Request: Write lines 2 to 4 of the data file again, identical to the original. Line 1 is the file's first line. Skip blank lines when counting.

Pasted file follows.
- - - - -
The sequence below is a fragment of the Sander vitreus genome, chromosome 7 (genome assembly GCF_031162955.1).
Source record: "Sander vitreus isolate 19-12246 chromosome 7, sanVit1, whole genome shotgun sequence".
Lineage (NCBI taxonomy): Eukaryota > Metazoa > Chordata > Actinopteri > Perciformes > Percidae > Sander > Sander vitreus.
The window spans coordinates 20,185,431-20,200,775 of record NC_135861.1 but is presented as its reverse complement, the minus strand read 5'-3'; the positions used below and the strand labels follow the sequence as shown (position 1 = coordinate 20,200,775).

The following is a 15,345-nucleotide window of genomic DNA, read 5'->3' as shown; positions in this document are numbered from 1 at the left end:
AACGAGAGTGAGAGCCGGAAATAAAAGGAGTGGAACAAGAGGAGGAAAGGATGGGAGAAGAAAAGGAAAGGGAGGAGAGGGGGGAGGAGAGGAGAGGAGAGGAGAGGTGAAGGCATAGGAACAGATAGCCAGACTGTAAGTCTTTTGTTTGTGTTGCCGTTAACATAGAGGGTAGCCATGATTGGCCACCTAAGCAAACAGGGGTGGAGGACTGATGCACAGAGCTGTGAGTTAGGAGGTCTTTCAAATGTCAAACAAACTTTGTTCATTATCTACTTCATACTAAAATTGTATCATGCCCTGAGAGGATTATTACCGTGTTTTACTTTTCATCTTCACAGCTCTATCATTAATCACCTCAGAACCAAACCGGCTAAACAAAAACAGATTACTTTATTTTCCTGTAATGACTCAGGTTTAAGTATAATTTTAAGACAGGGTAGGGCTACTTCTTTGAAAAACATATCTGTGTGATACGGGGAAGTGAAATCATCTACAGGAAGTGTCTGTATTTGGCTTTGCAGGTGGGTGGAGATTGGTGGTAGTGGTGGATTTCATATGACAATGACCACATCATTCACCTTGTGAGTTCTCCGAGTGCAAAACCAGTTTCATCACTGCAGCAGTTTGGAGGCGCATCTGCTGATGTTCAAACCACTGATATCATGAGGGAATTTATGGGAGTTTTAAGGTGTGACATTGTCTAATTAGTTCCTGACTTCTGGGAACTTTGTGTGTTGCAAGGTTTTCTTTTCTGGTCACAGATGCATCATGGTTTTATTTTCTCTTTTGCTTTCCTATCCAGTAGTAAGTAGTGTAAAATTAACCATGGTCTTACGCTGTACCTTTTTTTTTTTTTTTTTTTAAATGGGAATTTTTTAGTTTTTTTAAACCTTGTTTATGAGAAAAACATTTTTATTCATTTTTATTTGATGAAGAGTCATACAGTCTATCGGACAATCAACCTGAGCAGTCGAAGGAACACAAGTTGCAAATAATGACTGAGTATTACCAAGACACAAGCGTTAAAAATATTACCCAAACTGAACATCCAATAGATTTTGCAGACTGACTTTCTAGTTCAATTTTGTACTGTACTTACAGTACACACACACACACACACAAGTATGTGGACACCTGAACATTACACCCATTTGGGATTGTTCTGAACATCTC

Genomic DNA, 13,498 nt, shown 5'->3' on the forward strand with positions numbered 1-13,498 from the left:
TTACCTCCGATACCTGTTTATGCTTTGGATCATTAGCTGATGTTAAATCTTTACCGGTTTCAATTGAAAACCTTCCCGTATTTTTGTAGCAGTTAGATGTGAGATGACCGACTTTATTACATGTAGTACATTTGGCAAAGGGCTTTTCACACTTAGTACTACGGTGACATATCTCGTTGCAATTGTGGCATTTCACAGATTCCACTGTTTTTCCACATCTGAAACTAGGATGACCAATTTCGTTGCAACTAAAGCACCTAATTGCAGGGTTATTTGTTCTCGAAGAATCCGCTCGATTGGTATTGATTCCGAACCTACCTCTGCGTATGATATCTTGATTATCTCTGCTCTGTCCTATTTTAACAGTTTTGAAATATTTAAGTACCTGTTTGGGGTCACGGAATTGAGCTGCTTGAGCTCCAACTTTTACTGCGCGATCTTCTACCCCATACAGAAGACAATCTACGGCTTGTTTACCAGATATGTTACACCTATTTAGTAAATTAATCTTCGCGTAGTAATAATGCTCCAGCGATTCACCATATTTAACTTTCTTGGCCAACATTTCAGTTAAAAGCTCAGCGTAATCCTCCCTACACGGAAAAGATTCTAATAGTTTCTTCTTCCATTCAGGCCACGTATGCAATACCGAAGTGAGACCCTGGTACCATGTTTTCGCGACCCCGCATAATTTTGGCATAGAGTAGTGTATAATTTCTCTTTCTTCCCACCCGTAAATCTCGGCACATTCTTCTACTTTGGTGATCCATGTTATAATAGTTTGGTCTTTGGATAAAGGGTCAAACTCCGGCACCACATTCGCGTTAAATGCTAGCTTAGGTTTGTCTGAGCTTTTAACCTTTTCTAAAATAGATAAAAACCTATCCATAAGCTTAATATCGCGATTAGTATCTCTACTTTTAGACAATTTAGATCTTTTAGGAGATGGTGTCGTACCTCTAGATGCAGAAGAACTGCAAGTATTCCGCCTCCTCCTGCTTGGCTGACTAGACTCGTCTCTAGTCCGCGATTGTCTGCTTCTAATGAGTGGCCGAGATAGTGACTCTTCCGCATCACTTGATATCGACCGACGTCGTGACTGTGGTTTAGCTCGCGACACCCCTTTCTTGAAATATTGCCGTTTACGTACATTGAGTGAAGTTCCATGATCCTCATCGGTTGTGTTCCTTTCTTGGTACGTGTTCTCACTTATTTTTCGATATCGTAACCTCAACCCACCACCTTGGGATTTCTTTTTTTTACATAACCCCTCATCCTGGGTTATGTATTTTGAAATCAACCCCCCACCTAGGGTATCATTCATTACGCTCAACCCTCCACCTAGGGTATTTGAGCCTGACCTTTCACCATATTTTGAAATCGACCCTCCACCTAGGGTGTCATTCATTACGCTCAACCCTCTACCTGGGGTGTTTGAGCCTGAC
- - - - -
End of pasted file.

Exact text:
Source record: "Sander vitreus isolate 19-12246 chromosome 7, sanVit1, whole genome shotgun sequence".
Lineage (NCBI taxonomy): Eukaryota > Metazoa > Chordata > Actinopteri > Perciformes > Percidae > Sander > Sander vitreus.
The window spans coordinates 20,185,431-20,200,775 of record NC_135861.1 but is presented as its reverse complement, the minus strand read 5'-3'; the positions used below and the strand labels follow the sequence as shown (position 1 = coordinate 20,200,775).